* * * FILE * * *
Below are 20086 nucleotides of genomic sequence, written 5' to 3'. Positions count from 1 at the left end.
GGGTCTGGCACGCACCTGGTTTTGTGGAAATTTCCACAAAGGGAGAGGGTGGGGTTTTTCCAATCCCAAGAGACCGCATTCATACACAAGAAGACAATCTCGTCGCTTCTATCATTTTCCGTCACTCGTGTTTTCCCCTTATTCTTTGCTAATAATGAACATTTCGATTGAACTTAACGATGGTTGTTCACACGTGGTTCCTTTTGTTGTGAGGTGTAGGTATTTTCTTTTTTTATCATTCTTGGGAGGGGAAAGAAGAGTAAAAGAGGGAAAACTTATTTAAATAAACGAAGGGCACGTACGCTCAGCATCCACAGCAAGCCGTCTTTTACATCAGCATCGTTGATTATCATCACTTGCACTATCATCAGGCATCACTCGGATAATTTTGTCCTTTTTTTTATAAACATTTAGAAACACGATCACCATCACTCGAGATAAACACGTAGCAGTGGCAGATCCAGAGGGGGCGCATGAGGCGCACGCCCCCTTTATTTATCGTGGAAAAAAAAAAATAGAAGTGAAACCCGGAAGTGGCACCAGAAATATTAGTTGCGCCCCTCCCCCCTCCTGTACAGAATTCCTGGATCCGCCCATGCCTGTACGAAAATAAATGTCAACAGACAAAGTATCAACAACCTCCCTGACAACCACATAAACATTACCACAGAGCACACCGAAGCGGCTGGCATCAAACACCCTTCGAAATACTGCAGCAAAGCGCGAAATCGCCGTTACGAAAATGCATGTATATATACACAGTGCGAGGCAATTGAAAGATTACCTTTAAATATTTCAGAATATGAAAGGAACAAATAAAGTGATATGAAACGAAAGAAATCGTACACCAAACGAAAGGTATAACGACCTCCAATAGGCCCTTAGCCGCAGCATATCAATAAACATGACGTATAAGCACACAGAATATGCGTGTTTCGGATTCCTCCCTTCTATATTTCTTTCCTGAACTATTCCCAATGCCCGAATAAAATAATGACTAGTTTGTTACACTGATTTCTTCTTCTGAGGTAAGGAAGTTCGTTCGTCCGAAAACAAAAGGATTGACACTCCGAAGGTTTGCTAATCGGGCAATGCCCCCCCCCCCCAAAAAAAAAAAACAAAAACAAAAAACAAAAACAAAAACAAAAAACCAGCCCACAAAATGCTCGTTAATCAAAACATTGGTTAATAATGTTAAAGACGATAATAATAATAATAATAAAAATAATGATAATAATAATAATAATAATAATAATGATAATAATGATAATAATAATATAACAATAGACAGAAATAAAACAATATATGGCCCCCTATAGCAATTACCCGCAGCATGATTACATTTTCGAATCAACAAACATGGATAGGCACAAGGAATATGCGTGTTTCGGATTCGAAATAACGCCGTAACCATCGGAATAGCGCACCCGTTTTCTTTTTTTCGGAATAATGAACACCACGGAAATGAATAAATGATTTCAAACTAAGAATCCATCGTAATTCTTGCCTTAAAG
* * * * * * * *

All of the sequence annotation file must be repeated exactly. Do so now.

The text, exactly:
Below are 20086 nucleotides of genomic sequence, written 5' to 3'. Positions count from 1 at the left end.
GGGTCTGGCACGCACCTGGTTTTGTGGAAATTTCCACAAAGGGAGAGGGTGGGGTTTTTCCAATCCCAAGAGACCGCATTCATACACAAGAAGACAATCTCGTCGCTTCTATCATTTTCCGTCACTCGTGTTTTCCCCTTATTCTTTGCTAATAATGAACATTTCGATTGAACTTAACGATGGTTGTTCACACGTGGTTCCTTTTGTTGTGAGGTGTAGGTATTTTCTTTTTTTATCATTCTTGGGAGGGGAAAGAAGAGTAAAAGAGGGAAAACTTATTTAAATAAACGAAGGGCACGTACGCTCAGCATCCACAGCAAGCCGTCTTTTACATCAGCATCGTTGATTATCATCACTTGCACTATCATCAGGCATCACTCGGATAATTTTGTCCTTTTTTTTATAAACATTTAGAAACACGATCACCATCACTCGAGATAAACACGTAGCAGTGGCAGATCCAGAGGGGGCGCATGAGGCGCACGCCCCCTTTATTTATCGTGGAAAAAAAAAAATAGAAGTGAAACCCGGAAGTGGCACCAGAAATATTAGTTGCGCCCCTCCCCCCTCCTGTACAGAATTCCTGGATCCGCCCATGCCTGTACGAAAATAAATGTCAACAGACAAAGTATCAACAACCTCCCTGACAACCACATAAACATTACCACAGAGCACACCGAAGCGGCTGGCATCAAACACCCTTCGAAATACTGCAGCAAAGCGCGAAATCGCCGTTACGAAAATGCATGTATATATACACAGTGCGAGGCAATTGAAAGATTACCTTTAAATATTTCAGAATATGAAAGGAACAAATAAAGTGATATGAAACGAAAGAAATCGTACACCAAACGAAAGGTATAACGACCTCCAATAGGCCCTTAGCCGCAGCATATCAATAAACATGACGTATAAGCACACAGAATATGCGTGTTTCGGATTCCTCCCTTCTATATTTCTTTCCTGAACTATTCCCAATGCCCGAATAAAATAATGACTAGTTTGTTACACTGATTTCTTCTTCTGAGGTAAGGAAGTTCGTTCGTCCGAAAACAAAAGGATTGACACTCCGAAGGTTTGCTAATCGGGCAATGCCCCCCCCCCCCAAAAAAAAAAAACAAAAACAAAAAACAAAAACAAAAACAAAAAACCAGCCCACAAAATGCTCGTTAATCAAAACATTGGTTAATAATGTTAAAGACGATAATAATAATAATAATAAAAATAATGATAATAATAATAATAATAATAATAATGATAATAATGATAATAATAATATAACAATAGACAGAAATAAAACAATATATGGCCCCCTATAGCAATTACCCGCAGCATGATTACATTTTCGAATCAACAAACATGGATAGGCACAAGGAATATGCGTGTTTCGGATTCGAAATAACGCCGTAACCATCGGAATAGCGCACCCGTTTTCTTTTTTTCGGAATAATGAACACCACGGAAATGAATAAATGATTTCAAACTAAGAATCCATCGTAATTCTTGCCTTAAAG